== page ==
lect4 - 4 Binomial Random Variable Approximations and...

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1 4. Binomial Random Variable Approximations and Conditional Probability Density Functions Let X represent a Binomial r.v as in (3-42). Then from (2-30) Since the binomial coefficient grows quite rapidly with n , it is difficult to compute (4-1) for large n . In this context, two approximations are extremely useful. 4.1 The Normal Approximation (Demoivre-Laplace Theorem) Suppose with p held fixed. Then for k in the neighborhood of np , we can approximate () = = = = 2 1 2 1 . ) ( 2 1 k k k k n k k k k n q p k n k P k X k P (4-1) ! )! ( ! k k n n k n = n npq PILLAI

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2 (4-2) . 2 1 2 / ) ( 2 npq np k k n k e npq q p k n π Thus if and in (4-1) are within or around the neighborhood of the interval we can approximate the summation in (4-1) by an integration. In that case (4-1) reduces to where We can express (4-3) in terms of the normalized integral that has been tabulated extensively (See Table 4.1). 1 k 2 k ( ) , , npq np npq np + () , 2 1 2 1 2 / 2 / ) ( 2 1 2 2 1 2 2 1 dy e dx e npq k X k P y x x npq np x k k = = π π (4-3) ) ( 2 1 ) ( 0 2 / 2 x erf dy e x erf x y = = π (4-4) . , 2 2 1 1 npq np k x npq np k x = = PILLAI
3 For example, if and are both positive ,we obtain Example 4.1: A fair coin is tossed 5,000 times. Find the probability that the number of heads is between 2,475 to 2,525. Solution: We need Here n is large so that we can use the normal approximation. In this case so that and Since and the approximation is valid for and Thus Here () ). ( ) ( 1 2 2 1 x erf x erf k X k P = 1 x 2 x ). 525 , 2 475 , 2 ( X P (4-5) , 2 1 = p 500 , 2 = np . 35 npq , 465 , 2 = npq np , 535 , 2 = + npq np 475 , 2 1 = k . 525 , 2 2 = k = 2 1 2 . 2 1 2 / 2 1 x x y dy e k X k P π . 7 5 , 7 5 2 2 1 1 = = = = npq np k x npq np k x PILLAI

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4 2 1 ) ( 2 1 ) ( erf 0 2 / 2 = = x G dy e x x y π x erf( x ) x erf( x ) x erf( x ) x erf( x ) 0.05 0.10 0.15 0.20 0.25 0.30 0.35 0.40 0.45 0.50 0.55 0.60 0.65 0.70 0.75 0.01994 0.03983 0.05962 0.07926 0.09871 0.11791 0.13683 0.15542 0.17364 0.19146 0.20884 0.22575 0.24215 0.25804 0.27337 0.80 0.85 0.90 0.95 1.00 1.05 1.10 1.15 1.20 1.25 1.30 1.35 1.40 1.45 1.50 0.28814 0.30234 0.31594 0.32894 0.34134 0.35314 0.36433 0.37493 0.38493 0.39435 0.40320 0.41149 0.41924 0.42647 0.43319 1.55 1.60 1.65 1.70 1.75 1.80 1.85 1.90 1.95 2.00 2.05 2.10 2.15 2.20 2.25 0.43943 0.44520 0.45053 0.45543 0.45994 0.46407 0.46784 0.47128 0.47441 0.47726 0.47982 0.48214 0.48422 0.48610 0.48778 2.30 2.35 2.40 2.45 2.50 2.55 2.60 2.65 2.70 2.75 2.80 2.85 2.90 2.95 3.00 0.48928 0.49061 0.49180 0.49286 0.49379 0.49461 0.49534 0.49597 0.49653 0.49702 0.49744 0.49781 0.49813 0.49841 0.49865 Table 4.1 PILLAI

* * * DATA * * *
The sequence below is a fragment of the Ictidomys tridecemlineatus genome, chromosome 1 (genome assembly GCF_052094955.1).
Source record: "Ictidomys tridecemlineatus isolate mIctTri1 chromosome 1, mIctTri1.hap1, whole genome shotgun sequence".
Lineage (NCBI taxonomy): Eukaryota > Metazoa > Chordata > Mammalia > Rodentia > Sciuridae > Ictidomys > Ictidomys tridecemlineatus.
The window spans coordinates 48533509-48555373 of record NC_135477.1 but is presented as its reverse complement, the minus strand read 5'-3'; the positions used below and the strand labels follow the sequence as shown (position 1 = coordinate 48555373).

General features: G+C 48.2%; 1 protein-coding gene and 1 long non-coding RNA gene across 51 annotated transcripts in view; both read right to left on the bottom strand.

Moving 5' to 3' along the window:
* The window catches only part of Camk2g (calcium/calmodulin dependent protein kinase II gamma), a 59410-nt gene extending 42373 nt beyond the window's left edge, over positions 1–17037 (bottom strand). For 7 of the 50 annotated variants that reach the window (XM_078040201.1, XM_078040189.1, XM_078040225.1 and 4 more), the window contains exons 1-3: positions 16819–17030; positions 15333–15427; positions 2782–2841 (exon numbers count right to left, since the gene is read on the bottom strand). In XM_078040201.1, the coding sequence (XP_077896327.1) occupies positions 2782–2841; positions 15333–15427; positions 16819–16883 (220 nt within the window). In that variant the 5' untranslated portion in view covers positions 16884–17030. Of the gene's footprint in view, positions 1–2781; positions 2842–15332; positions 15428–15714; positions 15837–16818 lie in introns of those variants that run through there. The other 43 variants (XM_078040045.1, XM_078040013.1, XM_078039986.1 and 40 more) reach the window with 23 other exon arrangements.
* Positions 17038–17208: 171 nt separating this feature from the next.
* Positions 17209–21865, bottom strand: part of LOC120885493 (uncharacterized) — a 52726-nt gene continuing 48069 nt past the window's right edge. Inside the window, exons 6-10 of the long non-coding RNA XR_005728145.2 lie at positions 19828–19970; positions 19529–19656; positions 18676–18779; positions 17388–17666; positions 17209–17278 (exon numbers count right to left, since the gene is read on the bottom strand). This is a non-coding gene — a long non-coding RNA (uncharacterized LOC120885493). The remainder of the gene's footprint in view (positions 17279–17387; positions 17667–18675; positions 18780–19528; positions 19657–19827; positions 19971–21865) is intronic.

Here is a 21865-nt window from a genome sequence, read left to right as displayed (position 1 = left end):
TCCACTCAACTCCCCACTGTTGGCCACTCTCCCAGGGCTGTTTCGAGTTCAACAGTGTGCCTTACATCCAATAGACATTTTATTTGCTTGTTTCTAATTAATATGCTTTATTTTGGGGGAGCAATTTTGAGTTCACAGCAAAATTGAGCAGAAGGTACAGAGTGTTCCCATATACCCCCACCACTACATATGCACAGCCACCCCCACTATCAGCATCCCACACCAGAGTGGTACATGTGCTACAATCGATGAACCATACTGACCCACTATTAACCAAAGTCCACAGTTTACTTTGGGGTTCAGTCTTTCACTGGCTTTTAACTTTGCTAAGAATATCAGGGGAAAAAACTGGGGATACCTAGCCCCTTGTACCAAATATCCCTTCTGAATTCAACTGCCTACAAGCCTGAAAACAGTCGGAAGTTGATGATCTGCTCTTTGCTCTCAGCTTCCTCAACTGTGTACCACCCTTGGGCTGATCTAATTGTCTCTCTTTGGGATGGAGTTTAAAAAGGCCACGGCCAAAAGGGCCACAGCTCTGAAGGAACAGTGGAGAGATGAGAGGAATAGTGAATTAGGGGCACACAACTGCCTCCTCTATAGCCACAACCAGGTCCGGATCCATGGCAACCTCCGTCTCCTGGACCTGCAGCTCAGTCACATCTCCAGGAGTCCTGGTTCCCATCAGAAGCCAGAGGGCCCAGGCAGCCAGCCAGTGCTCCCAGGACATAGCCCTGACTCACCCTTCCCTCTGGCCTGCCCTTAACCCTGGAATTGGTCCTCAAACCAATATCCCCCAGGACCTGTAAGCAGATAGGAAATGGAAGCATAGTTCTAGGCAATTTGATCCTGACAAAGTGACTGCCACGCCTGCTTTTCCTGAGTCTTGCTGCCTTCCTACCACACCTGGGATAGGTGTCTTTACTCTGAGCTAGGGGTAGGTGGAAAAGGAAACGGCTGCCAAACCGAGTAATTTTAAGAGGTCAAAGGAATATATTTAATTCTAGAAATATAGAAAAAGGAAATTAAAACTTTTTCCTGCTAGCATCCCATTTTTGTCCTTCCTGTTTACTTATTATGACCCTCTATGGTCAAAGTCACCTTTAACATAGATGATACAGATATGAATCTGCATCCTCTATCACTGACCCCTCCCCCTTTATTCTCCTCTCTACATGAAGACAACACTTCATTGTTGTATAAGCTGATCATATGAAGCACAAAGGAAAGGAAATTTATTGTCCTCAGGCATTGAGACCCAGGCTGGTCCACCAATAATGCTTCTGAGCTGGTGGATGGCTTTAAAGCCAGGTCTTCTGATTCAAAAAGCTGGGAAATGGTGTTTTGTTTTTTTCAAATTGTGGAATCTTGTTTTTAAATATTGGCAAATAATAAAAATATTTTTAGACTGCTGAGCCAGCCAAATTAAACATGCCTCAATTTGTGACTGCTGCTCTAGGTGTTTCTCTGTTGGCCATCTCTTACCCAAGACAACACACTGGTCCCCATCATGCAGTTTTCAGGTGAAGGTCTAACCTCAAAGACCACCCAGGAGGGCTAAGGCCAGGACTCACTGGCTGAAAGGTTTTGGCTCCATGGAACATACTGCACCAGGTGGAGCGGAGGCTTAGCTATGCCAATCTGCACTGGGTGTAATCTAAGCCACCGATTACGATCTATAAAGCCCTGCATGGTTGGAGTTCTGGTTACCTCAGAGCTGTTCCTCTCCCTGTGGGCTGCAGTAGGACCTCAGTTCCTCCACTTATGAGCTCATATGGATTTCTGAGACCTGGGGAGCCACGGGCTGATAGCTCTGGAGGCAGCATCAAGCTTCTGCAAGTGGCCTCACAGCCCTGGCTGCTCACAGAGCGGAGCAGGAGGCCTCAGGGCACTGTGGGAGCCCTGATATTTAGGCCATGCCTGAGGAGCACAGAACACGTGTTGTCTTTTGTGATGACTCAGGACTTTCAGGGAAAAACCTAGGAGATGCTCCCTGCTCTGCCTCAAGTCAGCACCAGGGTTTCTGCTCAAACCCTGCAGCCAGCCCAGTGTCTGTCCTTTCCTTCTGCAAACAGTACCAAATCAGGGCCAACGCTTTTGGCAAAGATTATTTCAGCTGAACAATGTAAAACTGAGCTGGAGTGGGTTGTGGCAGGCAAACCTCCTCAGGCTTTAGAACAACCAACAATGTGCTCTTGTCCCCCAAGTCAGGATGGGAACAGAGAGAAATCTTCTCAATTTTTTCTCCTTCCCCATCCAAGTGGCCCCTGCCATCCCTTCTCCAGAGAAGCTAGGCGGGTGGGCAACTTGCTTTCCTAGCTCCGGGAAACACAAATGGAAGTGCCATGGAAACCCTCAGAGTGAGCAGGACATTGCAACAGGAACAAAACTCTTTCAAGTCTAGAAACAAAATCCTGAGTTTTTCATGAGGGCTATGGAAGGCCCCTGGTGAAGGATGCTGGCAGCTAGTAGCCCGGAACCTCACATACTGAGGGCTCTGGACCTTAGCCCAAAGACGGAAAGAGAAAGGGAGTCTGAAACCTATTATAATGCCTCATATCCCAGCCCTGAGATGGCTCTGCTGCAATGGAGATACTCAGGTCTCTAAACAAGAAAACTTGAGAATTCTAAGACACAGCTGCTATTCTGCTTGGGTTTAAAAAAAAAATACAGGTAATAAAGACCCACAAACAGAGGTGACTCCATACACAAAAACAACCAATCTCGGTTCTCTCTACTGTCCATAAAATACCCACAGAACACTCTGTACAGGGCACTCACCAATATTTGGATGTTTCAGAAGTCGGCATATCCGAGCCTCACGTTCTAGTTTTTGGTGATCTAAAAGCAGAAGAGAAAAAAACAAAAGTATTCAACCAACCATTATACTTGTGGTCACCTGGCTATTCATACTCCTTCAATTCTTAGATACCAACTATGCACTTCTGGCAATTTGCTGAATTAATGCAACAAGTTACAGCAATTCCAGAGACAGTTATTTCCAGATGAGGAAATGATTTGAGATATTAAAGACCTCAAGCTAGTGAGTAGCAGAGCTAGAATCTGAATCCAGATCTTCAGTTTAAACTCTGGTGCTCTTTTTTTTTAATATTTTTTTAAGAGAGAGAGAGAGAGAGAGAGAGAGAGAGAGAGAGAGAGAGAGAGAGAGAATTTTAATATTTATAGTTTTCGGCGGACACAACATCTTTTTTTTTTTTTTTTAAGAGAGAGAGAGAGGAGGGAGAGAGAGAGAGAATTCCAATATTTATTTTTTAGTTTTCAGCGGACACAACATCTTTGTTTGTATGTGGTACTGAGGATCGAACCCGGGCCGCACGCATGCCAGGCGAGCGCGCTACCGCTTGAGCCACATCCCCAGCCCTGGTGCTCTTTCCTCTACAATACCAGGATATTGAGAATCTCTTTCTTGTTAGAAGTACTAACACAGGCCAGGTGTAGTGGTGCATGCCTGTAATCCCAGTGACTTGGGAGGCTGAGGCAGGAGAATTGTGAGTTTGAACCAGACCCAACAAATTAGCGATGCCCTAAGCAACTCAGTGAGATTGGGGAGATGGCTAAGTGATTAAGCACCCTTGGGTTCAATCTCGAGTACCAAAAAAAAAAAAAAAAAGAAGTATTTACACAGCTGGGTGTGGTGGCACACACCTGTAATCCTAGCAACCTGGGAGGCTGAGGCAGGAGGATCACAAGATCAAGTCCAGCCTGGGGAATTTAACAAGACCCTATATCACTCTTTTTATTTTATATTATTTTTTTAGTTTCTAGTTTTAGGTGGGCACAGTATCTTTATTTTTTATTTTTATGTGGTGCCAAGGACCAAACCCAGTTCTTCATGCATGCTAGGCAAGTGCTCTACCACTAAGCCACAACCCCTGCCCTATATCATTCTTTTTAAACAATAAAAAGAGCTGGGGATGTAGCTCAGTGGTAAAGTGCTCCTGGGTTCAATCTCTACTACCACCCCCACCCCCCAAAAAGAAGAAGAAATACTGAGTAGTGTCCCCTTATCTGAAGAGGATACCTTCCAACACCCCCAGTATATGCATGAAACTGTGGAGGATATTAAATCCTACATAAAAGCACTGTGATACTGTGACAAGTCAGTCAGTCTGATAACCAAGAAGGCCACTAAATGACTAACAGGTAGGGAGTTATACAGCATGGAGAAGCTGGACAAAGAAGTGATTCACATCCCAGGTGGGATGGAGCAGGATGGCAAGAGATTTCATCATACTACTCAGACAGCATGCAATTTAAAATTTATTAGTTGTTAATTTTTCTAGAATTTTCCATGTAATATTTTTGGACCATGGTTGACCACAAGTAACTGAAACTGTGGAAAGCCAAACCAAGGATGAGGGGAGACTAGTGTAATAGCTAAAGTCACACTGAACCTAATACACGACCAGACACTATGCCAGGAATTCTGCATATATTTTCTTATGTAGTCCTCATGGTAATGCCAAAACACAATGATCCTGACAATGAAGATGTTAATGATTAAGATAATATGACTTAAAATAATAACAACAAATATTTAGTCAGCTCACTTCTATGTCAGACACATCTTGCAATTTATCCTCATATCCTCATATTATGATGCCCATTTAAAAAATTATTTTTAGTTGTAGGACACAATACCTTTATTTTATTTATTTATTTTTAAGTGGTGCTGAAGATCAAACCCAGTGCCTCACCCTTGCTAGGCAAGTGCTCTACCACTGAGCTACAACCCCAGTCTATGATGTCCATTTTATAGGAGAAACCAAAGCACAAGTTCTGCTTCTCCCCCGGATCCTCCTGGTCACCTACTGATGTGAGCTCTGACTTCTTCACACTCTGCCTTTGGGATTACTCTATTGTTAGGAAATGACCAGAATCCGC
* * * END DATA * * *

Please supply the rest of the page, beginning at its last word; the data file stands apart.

5 Since from Fig. 4.1(b), the above probability is given by where we have used Table 4.1 4.2. The Poisson Approximation As we have mentioned earlier, for large n , the Gaussian approximation of a binomial r.v is valid only if p is fixed, i.e., only if and what if np is small, or if it does not increase with n ? , 0 1 < x () , 516 . 0 7 5 erf 2 |) (| erf ) ( erf ) ( erf ) ( erf 525 , 2 475 , 2 1 2 1 2 = = + = = x x x x X P 1 >> np . 1 >> npq . 258 . 0 ) 7 . 0 ( erf = Fig. 4.1 x (a) 1 x 2 x 2 / 2 2 1 x e π 0 , 0 2 1 > > x x x (b) 1 x 2 x 2 / 2 2 1 x e π 0 , 0 2 1 > < x x PILLAI

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6 Obviously that is the case if, for example, as such that is a fixed number. Many random phenomena in nature in fact follow this pattern. Total number of calls on a telephone line, claims in an insurance company etc. tend to follow this type of behavior. Consider random arrivals such as telephone calls over a line. Let n represent the total number of calls in the interval From our experience, as we have
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lect4 - 4 Binomial Random Variable Approximations and...

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